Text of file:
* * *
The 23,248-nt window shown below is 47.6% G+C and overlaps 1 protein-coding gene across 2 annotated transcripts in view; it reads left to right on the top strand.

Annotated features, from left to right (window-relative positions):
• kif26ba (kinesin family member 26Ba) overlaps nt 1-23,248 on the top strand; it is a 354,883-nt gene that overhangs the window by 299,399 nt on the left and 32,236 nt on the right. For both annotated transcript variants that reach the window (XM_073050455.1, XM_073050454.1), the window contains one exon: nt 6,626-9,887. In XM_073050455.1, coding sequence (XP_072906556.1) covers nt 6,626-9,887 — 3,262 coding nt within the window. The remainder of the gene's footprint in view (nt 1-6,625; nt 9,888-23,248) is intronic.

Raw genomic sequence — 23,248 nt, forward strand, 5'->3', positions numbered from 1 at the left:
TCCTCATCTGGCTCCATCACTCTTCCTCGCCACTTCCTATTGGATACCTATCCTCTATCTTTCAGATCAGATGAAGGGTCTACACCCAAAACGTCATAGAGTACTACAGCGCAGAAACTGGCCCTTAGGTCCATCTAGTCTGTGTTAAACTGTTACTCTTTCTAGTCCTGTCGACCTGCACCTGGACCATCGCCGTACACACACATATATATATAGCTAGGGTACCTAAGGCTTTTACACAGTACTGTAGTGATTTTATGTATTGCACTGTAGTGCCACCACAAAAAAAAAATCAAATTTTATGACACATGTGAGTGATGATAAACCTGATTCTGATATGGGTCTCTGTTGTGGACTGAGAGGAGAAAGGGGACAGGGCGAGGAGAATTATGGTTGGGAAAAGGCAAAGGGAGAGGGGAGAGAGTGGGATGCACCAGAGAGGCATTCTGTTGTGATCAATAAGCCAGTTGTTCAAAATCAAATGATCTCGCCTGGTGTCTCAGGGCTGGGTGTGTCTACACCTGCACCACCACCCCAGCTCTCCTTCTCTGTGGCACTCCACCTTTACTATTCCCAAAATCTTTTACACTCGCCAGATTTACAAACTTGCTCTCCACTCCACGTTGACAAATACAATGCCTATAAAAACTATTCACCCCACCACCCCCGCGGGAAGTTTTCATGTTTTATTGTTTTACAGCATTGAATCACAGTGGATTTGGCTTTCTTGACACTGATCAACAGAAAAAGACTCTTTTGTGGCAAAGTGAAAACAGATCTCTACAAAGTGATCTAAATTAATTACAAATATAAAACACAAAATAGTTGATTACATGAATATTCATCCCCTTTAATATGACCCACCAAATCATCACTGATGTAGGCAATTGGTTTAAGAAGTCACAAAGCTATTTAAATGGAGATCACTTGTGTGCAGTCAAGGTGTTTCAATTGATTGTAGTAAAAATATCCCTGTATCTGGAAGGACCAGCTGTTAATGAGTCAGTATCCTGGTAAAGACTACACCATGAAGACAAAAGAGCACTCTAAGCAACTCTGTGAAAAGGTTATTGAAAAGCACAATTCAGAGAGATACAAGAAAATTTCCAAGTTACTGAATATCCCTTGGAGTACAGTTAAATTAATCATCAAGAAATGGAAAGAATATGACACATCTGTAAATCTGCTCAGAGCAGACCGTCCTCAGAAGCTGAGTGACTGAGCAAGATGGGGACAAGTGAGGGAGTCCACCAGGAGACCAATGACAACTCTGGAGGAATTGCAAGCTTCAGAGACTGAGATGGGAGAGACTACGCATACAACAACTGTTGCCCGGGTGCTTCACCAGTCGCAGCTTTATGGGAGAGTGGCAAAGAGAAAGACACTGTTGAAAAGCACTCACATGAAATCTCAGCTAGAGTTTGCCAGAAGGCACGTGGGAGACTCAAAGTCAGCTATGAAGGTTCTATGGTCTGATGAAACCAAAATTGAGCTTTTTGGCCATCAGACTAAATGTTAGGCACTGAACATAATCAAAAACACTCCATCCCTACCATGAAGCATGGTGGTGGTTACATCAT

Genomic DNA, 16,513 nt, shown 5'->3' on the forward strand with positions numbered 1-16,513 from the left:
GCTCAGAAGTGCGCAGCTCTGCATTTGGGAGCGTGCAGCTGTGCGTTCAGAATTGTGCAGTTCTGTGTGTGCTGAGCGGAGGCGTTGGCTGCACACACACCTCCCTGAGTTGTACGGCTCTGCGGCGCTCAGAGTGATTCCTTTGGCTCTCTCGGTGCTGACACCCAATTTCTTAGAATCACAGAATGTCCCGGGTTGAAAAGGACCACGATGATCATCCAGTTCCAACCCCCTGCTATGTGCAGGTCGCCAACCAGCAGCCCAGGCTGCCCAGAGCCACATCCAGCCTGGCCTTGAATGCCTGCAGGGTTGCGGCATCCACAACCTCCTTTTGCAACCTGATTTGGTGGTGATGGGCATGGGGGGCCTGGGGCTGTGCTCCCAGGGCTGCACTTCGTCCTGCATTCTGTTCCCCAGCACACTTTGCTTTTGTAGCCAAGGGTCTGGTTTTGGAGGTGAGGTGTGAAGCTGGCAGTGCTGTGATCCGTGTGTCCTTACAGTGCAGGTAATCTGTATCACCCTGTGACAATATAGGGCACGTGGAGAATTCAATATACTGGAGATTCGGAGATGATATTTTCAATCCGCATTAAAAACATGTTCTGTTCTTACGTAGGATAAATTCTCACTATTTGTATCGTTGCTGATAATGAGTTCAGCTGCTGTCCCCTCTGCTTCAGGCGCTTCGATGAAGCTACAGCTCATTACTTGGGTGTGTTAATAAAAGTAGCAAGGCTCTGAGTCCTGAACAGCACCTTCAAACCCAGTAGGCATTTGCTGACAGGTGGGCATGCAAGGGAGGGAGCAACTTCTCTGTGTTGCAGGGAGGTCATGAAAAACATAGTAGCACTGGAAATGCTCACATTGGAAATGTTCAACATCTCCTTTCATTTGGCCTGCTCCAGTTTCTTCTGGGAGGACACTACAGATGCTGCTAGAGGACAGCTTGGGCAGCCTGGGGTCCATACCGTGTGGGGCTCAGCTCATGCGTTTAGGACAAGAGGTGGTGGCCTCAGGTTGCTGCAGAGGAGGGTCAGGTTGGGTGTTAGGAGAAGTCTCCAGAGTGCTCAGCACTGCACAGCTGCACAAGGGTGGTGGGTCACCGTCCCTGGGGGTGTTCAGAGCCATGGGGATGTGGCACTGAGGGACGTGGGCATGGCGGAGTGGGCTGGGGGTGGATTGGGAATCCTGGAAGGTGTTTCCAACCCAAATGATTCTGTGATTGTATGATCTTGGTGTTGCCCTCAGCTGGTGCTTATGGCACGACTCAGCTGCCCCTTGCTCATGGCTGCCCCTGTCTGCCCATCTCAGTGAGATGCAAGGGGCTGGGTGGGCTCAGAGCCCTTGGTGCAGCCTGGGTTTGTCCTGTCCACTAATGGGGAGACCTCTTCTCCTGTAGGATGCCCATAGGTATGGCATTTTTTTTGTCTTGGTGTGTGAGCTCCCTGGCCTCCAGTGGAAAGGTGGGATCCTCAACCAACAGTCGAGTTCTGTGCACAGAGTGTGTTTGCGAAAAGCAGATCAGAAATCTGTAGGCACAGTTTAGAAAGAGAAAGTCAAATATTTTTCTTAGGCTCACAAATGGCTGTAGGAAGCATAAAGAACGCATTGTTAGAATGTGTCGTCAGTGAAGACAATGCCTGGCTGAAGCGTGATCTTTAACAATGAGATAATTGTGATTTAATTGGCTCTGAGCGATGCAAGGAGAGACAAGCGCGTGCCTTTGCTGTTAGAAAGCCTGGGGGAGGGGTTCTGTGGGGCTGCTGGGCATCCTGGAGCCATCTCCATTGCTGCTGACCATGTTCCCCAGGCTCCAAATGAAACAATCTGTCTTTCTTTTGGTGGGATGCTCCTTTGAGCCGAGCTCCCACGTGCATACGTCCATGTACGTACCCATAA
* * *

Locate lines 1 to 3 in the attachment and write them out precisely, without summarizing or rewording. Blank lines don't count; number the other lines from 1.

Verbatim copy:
The 23,248-nt window shown below is 47.6% G+C and overlaps 1 protein-coding gene across 2 annotated transcripts in view; it reads left to right on the top strand.

Annotated features, from left to right (window-relative positions):
• kif26ba (kinesin family member 26Ba) overlaps nt 1-23,248 on the top strand; it is a 354,883-nt gene that overhangs the window by 299,399 nt on the left and 32,236 nt on the right. For both annotated transcript variants that reach the window (XM_073050455.1, XM_073050454.1), the window contains one exon: nt 6,626-9,887. In XM_073050455.1, coding sequence (XP_072906556.1) covers nt 6,626-9,887 — 3,262 coding nt within the window. The remainder of the gene's footprint in view (nt 1-6,625; nt 9,888-23,248) is intronic.